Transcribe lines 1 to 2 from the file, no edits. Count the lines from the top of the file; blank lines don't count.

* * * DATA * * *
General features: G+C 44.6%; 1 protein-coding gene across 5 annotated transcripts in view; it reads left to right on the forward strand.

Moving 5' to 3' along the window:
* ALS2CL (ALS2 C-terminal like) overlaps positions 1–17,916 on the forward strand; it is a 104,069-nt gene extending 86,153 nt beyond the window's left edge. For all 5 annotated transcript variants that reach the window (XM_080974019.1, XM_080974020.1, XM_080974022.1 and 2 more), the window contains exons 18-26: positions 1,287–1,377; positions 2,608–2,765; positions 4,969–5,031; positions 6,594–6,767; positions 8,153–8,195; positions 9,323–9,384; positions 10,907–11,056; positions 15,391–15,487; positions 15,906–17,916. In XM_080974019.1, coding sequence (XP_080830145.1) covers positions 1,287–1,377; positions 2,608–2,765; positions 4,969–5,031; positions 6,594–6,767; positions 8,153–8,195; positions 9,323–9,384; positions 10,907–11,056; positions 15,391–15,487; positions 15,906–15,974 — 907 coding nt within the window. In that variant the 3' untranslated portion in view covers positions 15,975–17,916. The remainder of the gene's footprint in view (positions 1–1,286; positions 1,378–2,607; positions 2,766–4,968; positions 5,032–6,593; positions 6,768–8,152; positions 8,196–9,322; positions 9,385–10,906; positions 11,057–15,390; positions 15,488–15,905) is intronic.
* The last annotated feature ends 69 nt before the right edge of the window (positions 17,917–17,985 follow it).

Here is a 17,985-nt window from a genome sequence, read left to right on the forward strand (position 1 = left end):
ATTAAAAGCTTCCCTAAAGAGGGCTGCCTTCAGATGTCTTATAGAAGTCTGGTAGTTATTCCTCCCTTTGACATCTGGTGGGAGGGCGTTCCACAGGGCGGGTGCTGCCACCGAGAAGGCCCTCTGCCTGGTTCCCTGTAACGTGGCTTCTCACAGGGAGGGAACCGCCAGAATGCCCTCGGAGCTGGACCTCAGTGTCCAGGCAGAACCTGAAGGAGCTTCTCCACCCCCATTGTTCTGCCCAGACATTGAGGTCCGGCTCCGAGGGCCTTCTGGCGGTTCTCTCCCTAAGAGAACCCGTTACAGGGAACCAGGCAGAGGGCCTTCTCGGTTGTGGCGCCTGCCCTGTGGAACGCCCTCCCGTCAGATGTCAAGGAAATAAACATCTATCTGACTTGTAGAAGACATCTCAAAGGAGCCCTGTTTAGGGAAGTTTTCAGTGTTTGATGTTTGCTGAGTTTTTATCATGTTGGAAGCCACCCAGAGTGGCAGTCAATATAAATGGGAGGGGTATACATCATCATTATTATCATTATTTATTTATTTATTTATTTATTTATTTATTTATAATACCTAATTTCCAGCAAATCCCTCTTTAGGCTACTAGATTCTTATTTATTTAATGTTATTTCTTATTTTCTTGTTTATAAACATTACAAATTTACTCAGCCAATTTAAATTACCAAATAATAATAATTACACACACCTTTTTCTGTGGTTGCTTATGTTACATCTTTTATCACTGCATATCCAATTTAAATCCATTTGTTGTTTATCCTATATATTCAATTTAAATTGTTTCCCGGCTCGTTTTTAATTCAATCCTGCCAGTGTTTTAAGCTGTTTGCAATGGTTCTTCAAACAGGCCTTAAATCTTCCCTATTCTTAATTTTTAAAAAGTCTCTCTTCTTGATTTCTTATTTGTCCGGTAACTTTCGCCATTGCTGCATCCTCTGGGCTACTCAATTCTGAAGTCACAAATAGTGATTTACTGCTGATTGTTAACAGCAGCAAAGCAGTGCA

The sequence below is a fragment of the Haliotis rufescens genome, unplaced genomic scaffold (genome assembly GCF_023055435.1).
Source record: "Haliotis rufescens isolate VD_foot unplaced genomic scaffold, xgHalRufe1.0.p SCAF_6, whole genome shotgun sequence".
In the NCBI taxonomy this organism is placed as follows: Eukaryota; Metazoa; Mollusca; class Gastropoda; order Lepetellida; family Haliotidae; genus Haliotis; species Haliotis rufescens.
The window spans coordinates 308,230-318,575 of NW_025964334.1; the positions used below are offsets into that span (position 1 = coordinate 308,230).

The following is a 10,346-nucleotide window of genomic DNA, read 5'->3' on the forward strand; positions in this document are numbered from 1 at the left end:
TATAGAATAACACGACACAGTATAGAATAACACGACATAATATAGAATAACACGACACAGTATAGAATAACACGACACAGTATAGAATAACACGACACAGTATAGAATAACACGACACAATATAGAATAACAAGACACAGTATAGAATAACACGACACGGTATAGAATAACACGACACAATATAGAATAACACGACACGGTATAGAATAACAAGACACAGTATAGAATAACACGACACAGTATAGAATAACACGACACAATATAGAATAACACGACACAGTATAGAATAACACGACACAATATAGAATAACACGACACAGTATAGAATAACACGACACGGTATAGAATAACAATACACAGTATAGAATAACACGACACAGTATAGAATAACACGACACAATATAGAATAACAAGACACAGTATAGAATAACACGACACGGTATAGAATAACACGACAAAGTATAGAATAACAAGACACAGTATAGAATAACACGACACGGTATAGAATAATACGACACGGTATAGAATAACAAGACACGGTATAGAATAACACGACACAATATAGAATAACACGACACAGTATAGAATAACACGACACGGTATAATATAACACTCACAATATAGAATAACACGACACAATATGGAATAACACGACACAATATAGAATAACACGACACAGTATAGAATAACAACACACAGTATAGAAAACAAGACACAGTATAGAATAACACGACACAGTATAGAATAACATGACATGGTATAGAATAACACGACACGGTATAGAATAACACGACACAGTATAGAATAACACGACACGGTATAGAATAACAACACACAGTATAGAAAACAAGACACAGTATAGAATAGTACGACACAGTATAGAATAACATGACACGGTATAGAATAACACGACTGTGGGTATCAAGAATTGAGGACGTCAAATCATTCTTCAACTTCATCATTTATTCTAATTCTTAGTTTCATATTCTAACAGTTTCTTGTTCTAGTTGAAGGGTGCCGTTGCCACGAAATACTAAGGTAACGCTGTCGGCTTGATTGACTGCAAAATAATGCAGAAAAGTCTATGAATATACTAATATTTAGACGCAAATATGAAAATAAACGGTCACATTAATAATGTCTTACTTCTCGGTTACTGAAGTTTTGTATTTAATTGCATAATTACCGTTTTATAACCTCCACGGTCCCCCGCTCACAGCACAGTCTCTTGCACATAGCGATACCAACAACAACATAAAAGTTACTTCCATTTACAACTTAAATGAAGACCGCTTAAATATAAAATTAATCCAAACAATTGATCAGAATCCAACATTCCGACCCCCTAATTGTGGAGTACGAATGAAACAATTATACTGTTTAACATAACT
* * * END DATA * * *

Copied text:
General features: G+C 44.6%; 1 protein-coding gene across 5 annotated transcripts in view; it reads left to right on the forward strand.

Moving 5' to 3' along the window: